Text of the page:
According to Diane Feller, a Park Nicollet clinician who specializes in menopause, a new position statement on hormone therapy was recently released from the North American Menopause Society (NAMS). The 2017 statement shows recommendations have shifted towards a more favorable view about the use of hormone therapy (HT) for menopause. Below is the full statement.
Listen to our upcoming November interview on our podcasts with Diane Feller from the Park Nicollet Women’s Center as we discuss symptoms, concerns and more about hormone therapy during the menopause years.
Diane is a Certified Nurse Midwife who received additional training to become a Certified Menopause Practitioner through the North American Menopause Society (NAMS).
The 2017 Hormone Therapy Position Statement from the
North American Menopause Society (NAMS)
NAMS released a 2017 position statement which updates their 2012 statement and recommendations on hormone therapy. This statement provides evidence-based and current best clinical practice recommendations about the use of hormone therapy (HT) for treatment of menopause-related symptoms, and reviews the effects of HT on various health conditions at different stages of a woman’s life.
In summary, hormone therapy:
- Remains the most effective treatment for vasomotor symptoms (VMS) – hot flashes and night sweats
- Remains the most effective treatment for the Genitourinary Syndrome of menopause (GSM) – changes to the vagina, vulva and bladder due to the decrease of estrogen and other hormones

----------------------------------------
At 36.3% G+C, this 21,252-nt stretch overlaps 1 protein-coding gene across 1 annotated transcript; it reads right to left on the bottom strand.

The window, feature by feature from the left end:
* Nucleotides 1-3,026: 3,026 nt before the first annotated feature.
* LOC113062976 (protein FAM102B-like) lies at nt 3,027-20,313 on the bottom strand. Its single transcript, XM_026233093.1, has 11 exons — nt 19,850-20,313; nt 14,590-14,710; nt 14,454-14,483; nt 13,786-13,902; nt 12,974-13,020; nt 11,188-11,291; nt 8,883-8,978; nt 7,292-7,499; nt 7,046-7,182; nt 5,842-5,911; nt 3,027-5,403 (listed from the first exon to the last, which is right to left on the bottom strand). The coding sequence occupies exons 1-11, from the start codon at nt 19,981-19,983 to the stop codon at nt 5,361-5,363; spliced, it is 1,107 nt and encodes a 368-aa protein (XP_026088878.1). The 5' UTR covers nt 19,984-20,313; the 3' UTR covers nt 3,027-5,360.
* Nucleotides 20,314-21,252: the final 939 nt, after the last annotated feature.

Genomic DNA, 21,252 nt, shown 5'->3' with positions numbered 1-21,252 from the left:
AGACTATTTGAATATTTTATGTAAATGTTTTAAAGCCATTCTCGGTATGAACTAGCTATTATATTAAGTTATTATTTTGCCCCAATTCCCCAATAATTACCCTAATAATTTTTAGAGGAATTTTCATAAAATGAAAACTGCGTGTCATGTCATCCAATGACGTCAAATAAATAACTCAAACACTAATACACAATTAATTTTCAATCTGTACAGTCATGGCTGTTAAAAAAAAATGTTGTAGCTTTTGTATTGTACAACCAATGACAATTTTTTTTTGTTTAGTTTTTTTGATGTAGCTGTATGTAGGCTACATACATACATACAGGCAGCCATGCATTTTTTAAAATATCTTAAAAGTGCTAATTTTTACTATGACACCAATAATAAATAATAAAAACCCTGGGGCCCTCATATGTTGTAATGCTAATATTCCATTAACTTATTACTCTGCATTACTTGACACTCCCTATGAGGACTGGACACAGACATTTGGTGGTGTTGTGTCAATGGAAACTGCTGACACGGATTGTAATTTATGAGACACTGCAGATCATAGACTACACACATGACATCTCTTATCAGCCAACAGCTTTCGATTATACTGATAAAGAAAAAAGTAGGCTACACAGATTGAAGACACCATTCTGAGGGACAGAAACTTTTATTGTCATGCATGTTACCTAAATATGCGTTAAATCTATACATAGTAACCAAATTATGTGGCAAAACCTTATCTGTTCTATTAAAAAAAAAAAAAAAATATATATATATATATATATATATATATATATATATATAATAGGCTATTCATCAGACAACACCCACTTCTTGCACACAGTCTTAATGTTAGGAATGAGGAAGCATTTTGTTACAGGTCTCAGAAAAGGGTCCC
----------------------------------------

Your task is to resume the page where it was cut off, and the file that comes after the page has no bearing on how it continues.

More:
- Has been shown to prevent bone loss and fracture
The risks of HT differ depending on type, dose, length of use, how HT is taken, age when started and whether a progestogen is used. “Treatment should be individualized to identify the most appropriate HT type, dose, formulation, route of administration and duration of use, using the best available evidence to maximize benefits and minimize risks, with periodic reevaluation of the benefits and risks of continuing or discontinuing HT.”
The effect of severe menopause symptoms on one’s quality of life may be substantial. Desire for improved quality of life may cause women and providers to accept a greater degree of risk to obtain significant improvement.
“For healthy symptomatic women aged younger than 60 years or who are within 10 years of menopause onset, the more favorable effects of HT on coronary heart disease and all-cause mortality should be considered against potential rare increases in risks of breast cancer, blood clot (venous thromboembolism or VTE) and stroke.”